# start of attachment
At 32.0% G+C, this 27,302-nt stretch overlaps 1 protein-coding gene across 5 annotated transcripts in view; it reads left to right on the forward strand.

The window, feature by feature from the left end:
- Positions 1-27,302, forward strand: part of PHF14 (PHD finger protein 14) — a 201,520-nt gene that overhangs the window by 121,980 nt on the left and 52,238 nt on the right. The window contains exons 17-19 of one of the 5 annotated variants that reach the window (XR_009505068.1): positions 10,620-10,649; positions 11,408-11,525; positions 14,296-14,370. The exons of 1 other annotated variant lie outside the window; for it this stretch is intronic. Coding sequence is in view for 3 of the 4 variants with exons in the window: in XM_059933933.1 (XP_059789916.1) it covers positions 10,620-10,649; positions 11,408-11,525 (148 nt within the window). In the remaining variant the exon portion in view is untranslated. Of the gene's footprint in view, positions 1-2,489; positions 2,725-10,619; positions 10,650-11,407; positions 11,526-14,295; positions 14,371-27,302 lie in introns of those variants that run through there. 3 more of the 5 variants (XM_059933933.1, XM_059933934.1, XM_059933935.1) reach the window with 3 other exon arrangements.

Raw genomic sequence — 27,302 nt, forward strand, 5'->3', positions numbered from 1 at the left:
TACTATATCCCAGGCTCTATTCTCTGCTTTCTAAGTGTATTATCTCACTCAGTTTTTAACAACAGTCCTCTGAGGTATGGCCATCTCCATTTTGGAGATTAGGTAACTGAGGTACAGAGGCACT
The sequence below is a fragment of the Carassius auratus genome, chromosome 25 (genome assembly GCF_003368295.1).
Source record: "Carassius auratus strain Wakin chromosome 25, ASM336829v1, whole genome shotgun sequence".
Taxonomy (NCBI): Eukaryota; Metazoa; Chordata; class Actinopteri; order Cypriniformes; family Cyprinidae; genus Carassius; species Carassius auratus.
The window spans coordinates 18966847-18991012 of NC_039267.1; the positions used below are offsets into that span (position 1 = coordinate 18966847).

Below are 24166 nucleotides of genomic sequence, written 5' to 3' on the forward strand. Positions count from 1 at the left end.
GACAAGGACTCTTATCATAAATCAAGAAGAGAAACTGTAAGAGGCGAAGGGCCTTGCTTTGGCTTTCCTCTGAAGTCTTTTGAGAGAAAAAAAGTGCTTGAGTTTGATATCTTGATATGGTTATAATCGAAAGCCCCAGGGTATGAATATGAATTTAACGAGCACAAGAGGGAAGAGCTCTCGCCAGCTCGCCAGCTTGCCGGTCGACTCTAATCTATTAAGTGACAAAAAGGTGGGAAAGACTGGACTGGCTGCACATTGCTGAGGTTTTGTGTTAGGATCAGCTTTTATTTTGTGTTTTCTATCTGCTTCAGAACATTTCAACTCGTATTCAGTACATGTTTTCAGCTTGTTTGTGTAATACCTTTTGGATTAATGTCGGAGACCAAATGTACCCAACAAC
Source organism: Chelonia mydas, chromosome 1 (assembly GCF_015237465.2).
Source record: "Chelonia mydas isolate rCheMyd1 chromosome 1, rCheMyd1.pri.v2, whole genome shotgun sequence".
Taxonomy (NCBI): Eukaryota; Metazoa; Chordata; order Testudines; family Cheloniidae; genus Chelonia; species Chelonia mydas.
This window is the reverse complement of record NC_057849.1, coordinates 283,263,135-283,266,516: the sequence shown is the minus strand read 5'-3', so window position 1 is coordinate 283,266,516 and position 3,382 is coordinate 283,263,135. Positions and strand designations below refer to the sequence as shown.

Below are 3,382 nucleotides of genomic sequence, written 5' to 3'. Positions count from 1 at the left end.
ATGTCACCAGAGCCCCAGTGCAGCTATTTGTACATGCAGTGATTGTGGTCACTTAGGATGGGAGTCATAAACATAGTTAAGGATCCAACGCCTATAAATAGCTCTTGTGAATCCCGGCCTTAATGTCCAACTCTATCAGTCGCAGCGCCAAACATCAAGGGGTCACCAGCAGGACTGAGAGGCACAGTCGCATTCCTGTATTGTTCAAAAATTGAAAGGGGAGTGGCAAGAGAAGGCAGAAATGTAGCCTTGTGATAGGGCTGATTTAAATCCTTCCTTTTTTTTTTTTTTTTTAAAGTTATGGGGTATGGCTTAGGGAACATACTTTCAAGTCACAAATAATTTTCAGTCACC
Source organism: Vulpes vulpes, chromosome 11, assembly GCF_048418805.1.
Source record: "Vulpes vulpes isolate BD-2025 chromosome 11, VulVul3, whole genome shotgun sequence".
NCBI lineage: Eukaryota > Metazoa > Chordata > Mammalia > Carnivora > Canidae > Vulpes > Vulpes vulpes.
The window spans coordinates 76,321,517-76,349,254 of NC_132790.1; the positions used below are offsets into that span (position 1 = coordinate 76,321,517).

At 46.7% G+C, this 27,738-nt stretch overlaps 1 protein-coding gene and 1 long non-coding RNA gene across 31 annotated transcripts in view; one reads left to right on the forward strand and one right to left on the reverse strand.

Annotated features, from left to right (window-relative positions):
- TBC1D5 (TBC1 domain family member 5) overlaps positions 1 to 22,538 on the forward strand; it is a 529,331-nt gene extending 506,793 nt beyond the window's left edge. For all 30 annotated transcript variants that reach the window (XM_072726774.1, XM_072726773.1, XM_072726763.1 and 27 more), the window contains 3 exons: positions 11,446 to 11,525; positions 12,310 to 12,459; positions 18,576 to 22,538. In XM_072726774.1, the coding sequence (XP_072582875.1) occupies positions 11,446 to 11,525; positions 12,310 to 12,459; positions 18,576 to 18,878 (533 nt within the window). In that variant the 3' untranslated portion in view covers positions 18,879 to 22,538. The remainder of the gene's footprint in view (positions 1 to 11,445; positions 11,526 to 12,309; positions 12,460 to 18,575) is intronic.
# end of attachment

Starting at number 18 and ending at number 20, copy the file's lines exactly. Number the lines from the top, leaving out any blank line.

Source organism: Vulpes vulpes, chromosome 11, assembly GCF_048418805.1.
Source record: "Vulpes vulpes isolate BD-2025 chromosome 11, VulVul3, whole genome shotgun sequence".
NCBI lineage: Eukaryota > Metazoa > Chordata > Mammalia > Carnivora > Canidae > Vulpes > Vulpes vulpes.